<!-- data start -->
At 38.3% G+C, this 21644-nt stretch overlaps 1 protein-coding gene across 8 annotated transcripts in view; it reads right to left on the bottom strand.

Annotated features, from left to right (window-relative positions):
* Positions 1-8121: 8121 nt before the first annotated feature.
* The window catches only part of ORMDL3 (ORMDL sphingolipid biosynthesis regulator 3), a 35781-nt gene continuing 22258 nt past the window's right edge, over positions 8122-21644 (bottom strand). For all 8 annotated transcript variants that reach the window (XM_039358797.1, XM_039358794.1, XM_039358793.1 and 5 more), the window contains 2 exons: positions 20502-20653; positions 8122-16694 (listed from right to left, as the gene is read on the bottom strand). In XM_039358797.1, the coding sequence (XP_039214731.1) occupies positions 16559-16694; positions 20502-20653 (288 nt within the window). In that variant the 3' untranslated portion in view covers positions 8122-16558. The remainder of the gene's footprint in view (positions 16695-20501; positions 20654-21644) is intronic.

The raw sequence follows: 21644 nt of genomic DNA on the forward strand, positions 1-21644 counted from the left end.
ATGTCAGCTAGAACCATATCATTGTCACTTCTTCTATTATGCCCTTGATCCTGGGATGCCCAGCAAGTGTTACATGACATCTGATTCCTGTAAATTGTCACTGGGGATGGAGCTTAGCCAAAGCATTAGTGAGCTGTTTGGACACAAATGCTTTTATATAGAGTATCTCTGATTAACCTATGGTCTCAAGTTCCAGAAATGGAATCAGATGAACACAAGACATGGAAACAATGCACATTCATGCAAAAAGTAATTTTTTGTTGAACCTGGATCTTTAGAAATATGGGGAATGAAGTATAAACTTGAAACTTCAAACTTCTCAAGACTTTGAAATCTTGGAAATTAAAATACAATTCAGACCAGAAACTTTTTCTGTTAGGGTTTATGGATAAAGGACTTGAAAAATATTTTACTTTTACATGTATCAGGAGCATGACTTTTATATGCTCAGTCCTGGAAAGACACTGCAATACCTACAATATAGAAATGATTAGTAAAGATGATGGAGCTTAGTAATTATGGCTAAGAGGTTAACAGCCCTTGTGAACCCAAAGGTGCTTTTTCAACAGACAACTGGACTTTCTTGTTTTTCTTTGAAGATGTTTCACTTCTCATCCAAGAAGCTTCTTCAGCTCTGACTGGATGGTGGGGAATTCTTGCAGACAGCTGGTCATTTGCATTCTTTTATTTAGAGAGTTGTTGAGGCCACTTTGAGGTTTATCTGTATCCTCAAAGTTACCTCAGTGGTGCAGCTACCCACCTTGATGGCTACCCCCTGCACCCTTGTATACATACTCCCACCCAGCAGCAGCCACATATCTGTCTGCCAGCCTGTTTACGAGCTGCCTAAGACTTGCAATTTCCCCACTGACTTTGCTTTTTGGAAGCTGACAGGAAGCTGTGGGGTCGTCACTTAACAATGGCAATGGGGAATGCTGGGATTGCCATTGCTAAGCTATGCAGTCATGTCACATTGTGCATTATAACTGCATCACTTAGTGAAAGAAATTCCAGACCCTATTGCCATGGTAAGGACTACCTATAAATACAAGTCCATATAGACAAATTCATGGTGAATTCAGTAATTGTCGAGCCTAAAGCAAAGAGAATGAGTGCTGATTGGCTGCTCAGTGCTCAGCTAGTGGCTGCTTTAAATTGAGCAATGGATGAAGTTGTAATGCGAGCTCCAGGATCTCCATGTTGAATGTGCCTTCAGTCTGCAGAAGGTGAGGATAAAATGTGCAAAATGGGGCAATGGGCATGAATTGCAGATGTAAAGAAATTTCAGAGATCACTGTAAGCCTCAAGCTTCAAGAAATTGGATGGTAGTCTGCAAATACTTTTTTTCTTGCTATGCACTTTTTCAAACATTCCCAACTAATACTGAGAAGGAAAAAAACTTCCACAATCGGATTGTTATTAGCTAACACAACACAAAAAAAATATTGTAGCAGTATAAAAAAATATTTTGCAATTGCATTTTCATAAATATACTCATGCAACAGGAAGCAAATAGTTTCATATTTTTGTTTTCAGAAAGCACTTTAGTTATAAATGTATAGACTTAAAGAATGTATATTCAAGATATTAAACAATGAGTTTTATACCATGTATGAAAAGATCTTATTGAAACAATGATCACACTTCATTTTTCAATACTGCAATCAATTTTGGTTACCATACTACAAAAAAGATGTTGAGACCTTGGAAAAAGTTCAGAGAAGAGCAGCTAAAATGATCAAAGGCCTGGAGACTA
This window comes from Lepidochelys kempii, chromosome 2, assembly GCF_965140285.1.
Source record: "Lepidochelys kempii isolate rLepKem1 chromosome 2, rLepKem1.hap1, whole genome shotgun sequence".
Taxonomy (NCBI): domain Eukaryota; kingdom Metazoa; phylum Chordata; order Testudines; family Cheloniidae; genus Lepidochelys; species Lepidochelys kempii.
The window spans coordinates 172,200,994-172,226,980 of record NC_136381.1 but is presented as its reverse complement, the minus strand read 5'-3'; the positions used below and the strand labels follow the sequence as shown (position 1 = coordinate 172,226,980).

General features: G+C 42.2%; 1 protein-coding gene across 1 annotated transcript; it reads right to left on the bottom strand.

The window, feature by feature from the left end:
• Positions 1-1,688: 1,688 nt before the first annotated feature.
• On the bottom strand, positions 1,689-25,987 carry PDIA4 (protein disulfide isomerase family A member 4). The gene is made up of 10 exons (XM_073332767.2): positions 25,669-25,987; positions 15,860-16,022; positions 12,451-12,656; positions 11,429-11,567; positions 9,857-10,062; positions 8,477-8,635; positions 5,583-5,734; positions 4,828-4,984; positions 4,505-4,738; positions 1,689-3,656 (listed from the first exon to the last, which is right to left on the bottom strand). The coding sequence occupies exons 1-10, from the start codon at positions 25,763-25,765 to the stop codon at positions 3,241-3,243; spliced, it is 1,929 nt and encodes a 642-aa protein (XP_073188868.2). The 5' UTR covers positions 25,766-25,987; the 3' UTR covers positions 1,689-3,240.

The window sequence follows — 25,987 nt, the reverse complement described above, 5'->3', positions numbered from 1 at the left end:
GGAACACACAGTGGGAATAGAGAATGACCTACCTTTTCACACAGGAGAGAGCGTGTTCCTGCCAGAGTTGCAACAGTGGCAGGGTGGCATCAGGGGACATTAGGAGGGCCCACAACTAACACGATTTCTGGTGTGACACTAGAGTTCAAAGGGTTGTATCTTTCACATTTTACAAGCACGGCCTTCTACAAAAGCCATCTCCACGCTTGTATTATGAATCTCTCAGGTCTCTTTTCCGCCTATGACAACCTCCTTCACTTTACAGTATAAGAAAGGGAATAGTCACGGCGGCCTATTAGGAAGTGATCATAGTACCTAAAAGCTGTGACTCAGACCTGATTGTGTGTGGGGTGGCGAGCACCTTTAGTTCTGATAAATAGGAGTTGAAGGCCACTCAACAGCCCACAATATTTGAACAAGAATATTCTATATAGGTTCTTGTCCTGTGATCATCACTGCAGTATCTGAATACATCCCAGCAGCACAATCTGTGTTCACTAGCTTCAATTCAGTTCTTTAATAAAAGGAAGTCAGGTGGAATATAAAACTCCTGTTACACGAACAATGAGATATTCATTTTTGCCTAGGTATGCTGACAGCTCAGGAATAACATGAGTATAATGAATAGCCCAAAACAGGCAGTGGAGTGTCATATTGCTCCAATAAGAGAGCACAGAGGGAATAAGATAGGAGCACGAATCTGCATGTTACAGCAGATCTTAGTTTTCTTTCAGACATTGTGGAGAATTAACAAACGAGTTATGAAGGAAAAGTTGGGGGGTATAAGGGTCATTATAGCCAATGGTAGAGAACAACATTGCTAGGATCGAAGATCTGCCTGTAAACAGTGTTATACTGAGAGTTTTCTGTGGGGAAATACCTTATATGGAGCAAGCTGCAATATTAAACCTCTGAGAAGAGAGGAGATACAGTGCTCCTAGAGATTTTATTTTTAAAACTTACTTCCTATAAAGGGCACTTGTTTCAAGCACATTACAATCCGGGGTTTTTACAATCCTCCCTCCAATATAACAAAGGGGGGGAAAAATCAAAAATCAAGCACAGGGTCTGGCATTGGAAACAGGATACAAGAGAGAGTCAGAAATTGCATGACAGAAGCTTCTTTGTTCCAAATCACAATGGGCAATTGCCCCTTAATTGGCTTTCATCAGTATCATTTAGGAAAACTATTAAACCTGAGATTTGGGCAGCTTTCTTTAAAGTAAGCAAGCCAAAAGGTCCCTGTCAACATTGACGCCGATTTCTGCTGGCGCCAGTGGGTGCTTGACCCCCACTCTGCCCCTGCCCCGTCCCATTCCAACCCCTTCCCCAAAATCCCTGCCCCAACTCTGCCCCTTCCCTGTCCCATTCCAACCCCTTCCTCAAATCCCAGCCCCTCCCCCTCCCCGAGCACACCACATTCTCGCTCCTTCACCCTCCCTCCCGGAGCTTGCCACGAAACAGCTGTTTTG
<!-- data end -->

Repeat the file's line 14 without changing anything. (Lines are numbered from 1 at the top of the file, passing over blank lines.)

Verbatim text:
• On the bottom strand, positions 1,689-25,987 carry PDIA4 (protein disulfide isomerase family A member 4). The gene is made up of 10 exons (XM_073332767.2): positions 25,669-25,987; positions 15,860-16,022; positions 12,451-12,656; positions 11,429-11,567; positions 9,857-10,062; positions 8,477-8,635; positions 5,583-5,734; positions 4,828-4,984; positions 4,505-4,738; positions 1,689-3,656 (listed from the first exon to the last, which is right to left on the bottom strand). The coding sequence occupies exons 1-10, from the start codon at positions 25,763-25,765 to the stop codon at positions 3,241-3,243; spliced, it is 1,929 nt and encodes a 642-aa protein (XP_073188868.2). The 5' UTR covers positions 25,766-25,987; the 3' UTR covers positions 1,689-3,240.